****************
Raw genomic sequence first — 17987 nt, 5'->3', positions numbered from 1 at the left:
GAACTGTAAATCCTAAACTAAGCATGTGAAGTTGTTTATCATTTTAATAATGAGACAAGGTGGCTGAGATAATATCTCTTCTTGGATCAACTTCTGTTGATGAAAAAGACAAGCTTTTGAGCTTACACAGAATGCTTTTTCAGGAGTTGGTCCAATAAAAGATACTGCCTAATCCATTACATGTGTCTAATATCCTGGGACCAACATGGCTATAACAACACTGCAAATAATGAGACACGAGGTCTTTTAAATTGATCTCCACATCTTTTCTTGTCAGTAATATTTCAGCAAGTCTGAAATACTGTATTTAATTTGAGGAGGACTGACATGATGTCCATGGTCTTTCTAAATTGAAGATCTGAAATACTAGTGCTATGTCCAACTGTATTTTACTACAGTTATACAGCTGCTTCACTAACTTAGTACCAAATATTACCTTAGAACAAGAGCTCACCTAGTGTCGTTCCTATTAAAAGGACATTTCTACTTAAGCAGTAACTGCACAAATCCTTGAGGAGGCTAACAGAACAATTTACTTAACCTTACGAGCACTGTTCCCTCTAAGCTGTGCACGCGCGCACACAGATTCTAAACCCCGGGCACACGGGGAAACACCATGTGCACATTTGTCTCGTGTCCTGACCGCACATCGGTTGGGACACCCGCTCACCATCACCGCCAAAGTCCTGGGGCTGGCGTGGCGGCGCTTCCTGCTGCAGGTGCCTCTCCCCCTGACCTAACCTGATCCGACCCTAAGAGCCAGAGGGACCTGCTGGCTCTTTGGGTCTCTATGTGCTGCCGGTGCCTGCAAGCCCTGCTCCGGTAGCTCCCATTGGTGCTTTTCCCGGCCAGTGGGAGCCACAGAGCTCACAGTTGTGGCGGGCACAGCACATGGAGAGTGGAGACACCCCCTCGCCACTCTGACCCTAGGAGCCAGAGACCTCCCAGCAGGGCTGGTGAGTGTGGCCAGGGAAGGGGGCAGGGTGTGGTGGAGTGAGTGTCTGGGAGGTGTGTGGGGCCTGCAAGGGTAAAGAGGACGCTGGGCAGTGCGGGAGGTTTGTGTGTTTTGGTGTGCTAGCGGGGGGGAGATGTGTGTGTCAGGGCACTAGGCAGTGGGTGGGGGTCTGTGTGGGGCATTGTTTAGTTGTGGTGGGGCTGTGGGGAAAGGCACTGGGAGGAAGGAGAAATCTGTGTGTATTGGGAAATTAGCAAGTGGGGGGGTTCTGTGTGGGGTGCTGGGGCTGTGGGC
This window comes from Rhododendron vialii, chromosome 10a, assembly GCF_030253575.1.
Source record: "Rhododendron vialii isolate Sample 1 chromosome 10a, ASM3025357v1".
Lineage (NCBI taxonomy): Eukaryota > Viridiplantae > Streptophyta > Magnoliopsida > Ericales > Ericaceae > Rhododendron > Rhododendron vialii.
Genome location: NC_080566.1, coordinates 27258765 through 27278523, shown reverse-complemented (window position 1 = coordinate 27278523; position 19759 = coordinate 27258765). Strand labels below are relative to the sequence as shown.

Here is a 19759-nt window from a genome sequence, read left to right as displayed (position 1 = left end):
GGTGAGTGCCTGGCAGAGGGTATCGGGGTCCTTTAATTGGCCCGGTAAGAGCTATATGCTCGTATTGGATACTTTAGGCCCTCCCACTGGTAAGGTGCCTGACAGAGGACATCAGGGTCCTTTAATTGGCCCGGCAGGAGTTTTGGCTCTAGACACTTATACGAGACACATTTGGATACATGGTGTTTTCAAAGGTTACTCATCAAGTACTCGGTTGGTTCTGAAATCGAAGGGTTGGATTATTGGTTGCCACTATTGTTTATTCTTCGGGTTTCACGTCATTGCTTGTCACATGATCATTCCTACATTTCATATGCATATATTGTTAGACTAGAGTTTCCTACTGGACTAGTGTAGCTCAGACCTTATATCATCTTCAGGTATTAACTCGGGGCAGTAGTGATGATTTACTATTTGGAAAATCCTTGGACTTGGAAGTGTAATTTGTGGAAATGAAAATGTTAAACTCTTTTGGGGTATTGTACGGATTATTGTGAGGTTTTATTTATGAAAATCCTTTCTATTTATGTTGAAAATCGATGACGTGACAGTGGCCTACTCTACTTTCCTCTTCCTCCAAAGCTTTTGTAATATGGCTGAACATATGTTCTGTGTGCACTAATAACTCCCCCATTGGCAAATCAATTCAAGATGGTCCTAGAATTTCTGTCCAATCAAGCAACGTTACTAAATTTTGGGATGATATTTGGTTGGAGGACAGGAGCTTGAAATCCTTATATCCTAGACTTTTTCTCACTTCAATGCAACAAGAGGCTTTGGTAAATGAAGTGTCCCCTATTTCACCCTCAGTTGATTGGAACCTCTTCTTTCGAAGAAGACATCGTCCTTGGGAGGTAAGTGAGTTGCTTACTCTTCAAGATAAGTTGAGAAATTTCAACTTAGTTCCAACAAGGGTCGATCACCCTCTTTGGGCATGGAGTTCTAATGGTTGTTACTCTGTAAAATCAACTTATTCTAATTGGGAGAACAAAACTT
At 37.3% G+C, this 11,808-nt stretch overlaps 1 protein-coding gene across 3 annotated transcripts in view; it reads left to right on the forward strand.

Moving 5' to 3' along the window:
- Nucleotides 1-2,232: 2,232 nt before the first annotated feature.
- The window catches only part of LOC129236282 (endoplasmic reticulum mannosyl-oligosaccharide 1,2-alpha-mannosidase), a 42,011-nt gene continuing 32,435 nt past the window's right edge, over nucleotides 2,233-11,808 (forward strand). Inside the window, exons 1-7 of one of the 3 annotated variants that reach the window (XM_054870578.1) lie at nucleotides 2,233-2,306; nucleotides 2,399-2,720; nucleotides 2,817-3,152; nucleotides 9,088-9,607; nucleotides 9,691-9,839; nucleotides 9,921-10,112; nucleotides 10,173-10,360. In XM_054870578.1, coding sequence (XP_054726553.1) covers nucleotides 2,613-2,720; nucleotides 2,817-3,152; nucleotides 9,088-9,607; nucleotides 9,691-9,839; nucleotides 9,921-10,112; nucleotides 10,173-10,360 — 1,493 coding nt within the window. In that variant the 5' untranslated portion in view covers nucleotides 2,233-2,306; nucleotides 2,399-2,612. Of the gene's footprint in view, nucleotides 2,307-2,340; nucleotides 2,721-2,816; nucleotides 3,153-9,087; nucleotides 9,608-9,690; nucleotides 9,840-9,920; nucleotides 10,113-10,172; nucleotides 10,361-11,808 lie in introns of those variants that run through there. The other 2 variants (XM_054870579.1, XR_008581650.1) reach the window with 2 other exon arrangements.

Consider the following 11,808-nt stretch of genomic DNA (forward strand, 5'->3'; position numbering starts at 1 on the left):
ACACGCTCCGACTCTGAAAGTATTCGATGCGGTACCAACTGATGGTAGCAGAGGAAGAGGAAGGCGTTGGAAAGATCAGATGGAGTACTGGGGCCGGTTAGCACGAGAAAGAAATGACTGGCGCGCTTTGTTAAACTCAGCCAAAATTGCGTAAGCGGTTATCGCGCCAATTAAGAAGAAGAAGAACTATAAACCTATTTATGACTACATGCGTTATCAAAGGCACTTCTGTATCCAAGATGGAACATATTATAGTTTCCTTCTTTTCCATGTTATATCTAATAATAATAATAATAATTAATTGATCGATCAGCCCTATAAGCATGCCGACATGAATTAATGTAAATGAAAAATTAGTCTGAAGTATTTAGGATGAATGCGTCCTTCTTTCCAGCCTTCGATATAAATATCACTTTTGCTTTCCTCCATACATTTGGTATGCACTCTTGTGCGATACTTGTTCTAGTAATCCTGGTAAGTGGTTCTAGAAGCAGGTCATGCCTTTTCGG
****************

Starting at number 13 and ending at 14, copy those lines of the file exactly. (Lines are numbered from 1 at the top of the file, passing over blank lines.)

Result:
Consider the following 11,808-nt stretch of genomic DNA (forward strand, 5'->3'; position numbering starts at 1 on the left):
ACACGCTCCGACTCTGAAAGTATTCGATGCGGTACCAACTGATGGTAGCAGAGGAAGAGGAAGGCGTTGGAAAGATCAGATGGAGTACTGGGGCCGGTTAGCACGAGAAAGAAATGACTGGCGCGCTTTGTTAAACTCAGCCAAAATTGCGTAAGCGGTTATCGCGCCAATTAAGAAGAAGAAGAACTATAAACCTATTTATGACTACATGCGTTATCAAAGGCACTTCTGTATCCAAGATGGAACATATTATAGTTTCCTTCTTTTCCATGTTATATCTAATAATAATAATAATAATTAATTGATCGATCAGCCCTATAAGCATGCCGACATGAATTAATGTAAATGAAAAATTAGTCTGAAGTATTTAGGATGAATGCGTCCTTCTTTCCAGCCTTCGATATAAATATCACTTTTGCTTTCCTCCATACATTTGGTATGCACTCTTGTGCGATACTTGTTCTAGTAATCCTGGTAAGTGGTTCTAGAAGCAGGTCATGCCTTTTCGG